Deepening Democracy – Constitutional and Electoral Reform

Expanding and deepening democracy must be an important part of socialist and progressive policy. Growing cynicism about corruption and politics in general, in Australia and elsewhere, feeds the far right and forces of reaction. Deepening democracy requires better electoral and representative systems, meaningful industrial and economic democracy, and participatory mechanisms to involve citizens in policy debates and decisions. It also means redressing the historical injustices and lack of diversity in our parliaments and in positions of economic and social power.

A deficient democracy

Australians have achieved important democratic rights, including the right to vote, the secret ballot, preferential voting, and compulsory voting. The conduct of Australian elections is largely free, fair, independent and transparent. But voting systems for our lower houses of parliament do not reflect the popular will as accurately as they could, except in Tasmania and ACT that use forms of Proportional Representation. 

The power of money and concentrated media ownership and control also skew elections in favour of parties and candidates that represent corporate interests and private wealth. The obscene amounts that billionaire Clive Palmer has spent on the 2019 and now this current election provides one glaring example. The role of the Murdoch media provides another. Indeed, former Prime Ministers Rudd and Turnbull have called for action against ‘the pernicious power of Murdoch’ and Turnbull has said that  ‘News Corp is “the most powerful political actor in Australia”… ‘.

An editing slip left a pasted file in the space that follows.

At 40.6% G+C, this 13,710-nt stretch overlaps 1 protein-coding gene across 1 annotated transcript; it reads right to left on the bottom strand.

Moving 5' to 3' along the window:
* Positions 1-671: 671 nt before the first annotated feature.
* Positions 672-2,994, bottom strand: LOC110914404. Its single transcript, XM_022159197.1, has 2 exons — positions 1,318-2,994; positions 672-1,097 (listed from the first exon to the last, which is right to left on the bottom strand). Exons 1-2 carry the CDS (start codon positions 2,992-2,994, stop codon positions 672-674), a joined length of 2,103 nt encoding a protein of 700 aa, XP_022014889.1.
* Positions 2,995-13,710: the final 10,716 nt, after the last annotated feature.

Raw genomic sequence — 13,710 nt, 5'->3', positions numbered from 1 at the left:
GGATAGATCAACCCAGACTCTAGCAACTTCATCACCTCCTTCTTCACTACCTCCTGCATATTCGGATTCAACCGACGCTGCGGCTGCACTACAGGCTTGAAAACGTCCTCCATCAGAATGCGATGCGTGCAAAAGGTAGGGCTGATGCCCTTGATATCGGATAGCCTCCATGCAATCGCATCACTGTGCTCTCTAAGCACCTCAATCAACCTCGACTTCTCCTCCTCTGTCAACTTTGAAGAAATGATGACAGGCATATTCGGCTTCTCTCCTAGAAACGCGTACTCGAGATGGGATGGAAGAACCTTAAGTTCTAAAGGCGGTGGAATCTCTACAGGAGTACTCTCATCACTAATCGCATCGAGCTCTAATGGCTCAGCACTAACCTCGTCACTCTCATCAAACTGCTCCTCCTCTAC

Our existing political-economic institutions are therefore far from the highest form of democracy. Elections are not as free and fair as they should be when there are no limits to electoral expenditure, insufficient transparency in the funding of parties and candidates, and little if any restraint on the often-blatant bias of the corporate media. As a result, taxation policies, ‘corporate welfare’, and responses to climate change are just three areas captured by private interests at the expense of wider social interests.

The lack of diversity and representativeness among politicians and other power holders is another impediment to democracy. Older, white men still dominate politics, corporations, churches and many other organisations. Parliamentarians, holders of public offices and corporate directors lack diversity by class, sex and ethnicity, among other measures.

A radical democratic program for the 2020s

Institutional, constitutional and electoral reforms are needed to expand and deepen democracy in political, social and economic decision-making. Two key aims are to ensure that the make-up of parliamentarians and appointees to public institutions mirrors the Australian population and that politics is not tainted by money and controlled by the wealthy. Some important steps include the following.